Post by silverblaz3 on Nov 18, 2023 21:25:49 GMT -5
Hi, i recently got a 2 and half month blue Quaker 3 days back. The breeder told to hand feed it twice a day for some days as it has started to self eat. At 1st when it got home, it used to flap it's wing when we initially handfed it and it used to take around 12-13 ml of a19 formula.
After 2 days it has reduced taking hand feeding and after taking 4-5 ml it won't even open its beak. I am used to feed with a syringe by dripping food slowly into its beak. Is it because the breeder used to directly feed to it's crop. Shall I also do the same ? but I am scared if the food may pass to lungs instead of crop. I am also keeping some sprouts and papaya and seed mix in the cage.
Today morning it took 6ml of hand feeding and he went away and ate little sprouts, seed and papaya. Please help me with what to do in this situation as i feel, he is not getting adequate food since 3 days.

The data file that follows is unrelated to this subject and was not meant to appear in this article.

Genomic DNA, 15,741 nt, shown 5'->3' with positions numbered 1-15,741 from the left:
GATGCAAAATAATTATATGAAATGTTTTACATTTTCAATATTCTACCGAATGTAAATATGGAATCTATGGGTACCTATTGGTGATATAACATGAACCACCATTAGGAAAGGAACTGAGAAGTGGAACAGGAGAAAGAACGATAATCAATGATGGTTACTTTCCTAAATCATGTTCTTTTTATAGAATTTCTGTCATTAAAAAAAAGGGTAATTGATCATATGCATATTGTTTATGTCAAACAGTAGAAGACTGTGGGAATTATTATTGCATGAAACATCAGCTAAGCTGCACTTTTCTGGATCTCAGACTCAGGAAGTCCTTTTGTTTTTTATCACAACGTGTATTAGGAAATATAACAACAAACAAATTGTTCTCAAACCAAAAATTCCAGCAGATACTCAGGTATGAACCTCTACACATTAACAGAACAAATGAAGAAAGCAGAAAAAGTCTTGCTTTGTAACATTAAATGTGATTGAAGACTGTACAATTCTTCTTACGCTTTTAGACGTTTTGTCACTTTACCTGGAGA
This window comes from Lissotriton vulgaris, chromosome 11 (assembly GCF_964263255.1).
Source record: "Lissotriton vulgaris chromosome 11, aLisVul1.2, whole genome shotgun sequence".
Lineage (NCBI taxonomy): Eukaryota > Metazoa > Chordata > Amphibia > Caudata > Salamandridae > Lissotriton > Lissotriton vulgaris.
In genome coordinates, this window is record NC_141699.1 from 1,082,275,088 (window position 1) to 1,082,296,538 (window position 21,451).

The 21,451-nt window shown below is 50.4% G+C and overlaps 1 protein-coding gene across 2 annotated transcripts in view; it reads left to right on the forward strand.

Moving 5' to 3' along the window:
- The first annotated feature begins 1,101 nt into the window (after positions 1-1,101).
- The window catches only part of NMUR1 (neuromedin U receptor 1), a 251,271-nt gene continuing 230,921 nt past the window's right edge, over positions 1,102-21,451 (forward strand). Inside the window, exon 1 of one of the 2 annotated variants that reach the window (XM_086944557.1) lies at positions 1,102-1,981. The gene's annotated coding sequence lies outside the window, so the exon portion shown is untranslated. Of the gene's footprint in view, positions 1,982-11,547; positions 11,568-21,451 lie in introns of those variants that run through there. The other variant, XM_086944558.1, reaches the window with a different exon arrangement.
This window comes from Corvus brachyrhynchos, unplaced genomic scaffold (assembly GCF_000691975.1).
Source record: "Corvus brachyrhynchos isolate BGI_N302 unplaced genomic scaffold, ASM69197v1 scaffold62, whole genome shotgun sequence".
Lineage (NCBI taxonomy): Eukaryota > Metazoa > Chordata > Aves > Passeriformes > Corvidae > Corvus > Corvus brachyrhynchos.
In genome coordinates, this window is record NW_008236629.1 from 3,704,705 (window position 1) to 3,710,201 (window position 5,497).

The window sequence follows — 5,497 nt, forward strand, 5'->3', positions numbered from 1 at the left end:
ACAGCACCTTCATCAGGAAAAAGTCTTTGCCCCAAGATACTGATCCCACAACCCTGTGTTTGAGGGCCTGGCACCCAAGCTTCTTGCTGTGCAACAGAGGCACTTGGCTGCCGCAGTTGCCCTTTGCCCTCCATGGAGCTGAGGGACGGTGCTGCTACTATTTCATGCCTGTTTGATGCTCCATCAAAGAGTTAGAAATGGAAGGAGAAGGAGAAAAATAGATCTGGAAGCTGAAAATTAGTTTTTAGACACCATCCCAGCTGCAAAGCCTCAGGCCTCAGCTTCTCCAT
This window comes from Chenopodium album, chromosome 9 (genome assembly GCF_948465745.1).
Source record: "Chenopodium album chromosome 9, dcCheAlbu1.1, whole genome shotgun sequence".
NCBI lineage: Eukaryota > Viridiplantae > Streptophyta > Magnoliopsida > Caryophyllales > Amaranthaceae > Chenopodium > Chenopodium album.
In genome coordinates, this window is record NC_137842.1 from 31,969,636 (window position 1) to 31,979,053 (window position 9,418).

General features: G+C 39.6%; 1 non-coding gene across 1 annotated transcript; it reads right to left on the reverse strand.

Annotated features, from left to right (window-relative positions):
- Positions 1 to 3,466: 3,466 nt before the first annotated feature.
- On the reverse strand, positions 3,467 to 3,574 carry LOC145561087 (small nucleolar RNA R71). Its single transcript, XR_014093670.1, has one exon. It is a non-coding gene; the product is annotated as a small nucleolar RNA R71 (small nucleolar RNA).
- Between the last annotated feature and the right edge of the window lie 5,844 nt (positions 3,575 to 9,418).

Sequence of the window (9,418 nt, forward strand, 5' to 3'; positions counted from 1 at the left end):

Hi and welcome to the forum. I would stick to feeding the way you were doing it is dangerous if it goes down wrong. The breeder should be also to tell you if he’s ready to eat less. It sounds like he’s enjoying his seems and papaya and sprouts. You could mix some of that with his baby food or you could try to soften some pellets for him. Though as I’ve never hand fed a baby Quaker your breeder might have better advice.
Welcome to the Forum! I'm not an expert on hand feeding a baby parrot but I think that sticking with the syringe feeding would be best. The breeder probably could advise you on that. It likely that your QP is getting enough to eat with the seed mix and other things you offer. As Caseysmom suggested, you could try some softened pellets. Put a few pellets in a small glass and add just enough liquid (water or unsweetened fruit juice) to moisten them. Let them sit for a few minutes until they're soft, then offer some to your parrot. You could try offering them on a small spoon if you have one, or put them in his food dish, separate from any other food. You might try introducing some other foods gradually. Cooked quinoa or a little cooked oatmeal might be something good to start with.